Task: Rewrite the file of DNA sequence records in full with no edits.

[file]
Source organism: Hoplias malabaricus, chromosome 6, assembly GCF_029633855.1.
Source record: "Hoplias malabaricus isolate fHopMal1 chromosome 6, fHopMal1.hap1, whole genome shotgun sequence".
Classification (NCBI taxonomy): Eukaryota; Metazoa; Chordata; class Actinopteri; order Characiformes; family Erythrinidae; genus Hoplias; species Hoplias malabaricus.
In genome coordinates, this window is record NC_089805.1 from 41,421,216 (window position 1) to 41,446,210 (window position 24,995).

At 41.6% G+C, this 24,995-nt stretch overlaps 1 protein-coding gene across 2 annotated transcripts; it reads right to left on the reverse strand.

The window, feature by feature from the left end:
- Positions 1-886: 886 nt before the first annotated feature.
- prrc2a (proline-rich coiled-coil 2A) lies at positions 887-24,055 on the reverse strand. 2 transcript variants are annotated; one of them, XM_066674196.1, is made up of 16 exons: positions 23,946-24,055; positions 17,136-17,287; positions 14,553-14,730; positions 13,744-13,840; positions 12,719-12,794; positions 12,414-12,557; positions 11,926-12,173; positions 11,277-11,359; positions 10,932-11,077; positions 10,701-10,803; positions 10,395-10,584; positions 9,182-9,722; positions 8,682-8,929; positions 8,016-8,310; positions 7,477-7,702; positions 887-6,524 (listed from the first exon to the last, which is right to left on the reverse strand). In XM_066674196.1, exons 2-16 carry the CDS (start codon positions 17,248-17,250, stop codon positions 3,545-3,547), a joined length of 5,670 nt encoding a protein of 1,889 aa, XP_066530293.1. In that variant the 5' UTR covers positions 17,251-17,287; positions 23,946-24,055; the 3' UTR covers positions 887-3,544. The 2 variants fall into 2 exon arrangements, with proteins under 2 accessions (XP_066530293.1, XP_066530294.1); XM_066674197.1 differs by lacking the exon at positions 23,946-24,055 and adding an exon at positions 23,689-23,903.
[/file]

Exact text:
Source organism: Hoplias malabaricus, chromosome 6, assembly GCF_029633855.1.
Source record: "Hoplias malabaricus isolate fHopMal1 chromosome 6, fHopMal1.hap1, whole genome shotgun sequence".
Classification (NCBI taxonomy): Eukaryota; Metazoa; Chordata; class Actinopteri; order Characiformes; family Erythrinidae; genus Hoplias; species Hoplias malabaricus.
In genome coordinates, this window is record NC_089805.1 from 41,421,216 (window position 1) to 41,446,210 (window position 24,995).

At 41.6% G+C, this 24,995-nt stretch overlaps 1 protein-coding gene across 2 annotated transcripts; it reads right to left on the reverse strand.

The window, feature by feature from the left end:
- Positions 1-886: 886 nt before the first annotated feature.
- prrc2a (proline-rich coiled-coil 2A) lies at positions 887-24,055 on the reverse strand. 2 transcript variants are annotated; one of them, XM_066674196.1, is made up of 16 exons: positions 23,946-24,055; positions 17,136-17,287; positions 14,553-14,730; positions 13,744-13,840; positions 12,719-12,794; positions 12,414-12,557; positions 11,926-12,173; positions 11,277-11,359; positions 10,932-11,077; positions 10,701-10,803; positions 10,395-10,584; positions 9,182-9,722; positions 8,682-8,929; positions 8,016-8,310; positions 7,477-7,702; positions 887-6,524 (listed from the first exon to the last, which is right to left on the reverse strand). In XM_066674196.1, exons 2-16 carry the CDS (start codon positions 17,248-17,250, stop codon positions 3,545-3,547), a joined length of 5,670 nt encoding a protein of 1,889 aa, XP_066530293.1. In that variant the 5' UTR covers positions 17,251-17,287; positions 23,946-24,055; the 3' UTR covers positions 887-3,544. The 2 variants fall into 2 exon arrangements, with proteins under 2 accessions (XP_066530293.1, XP_066530294.1); XM_066674197.1 differs by lacking the exon at positions 23,946-24,055 and adding an exon at positions 23,689-23,903.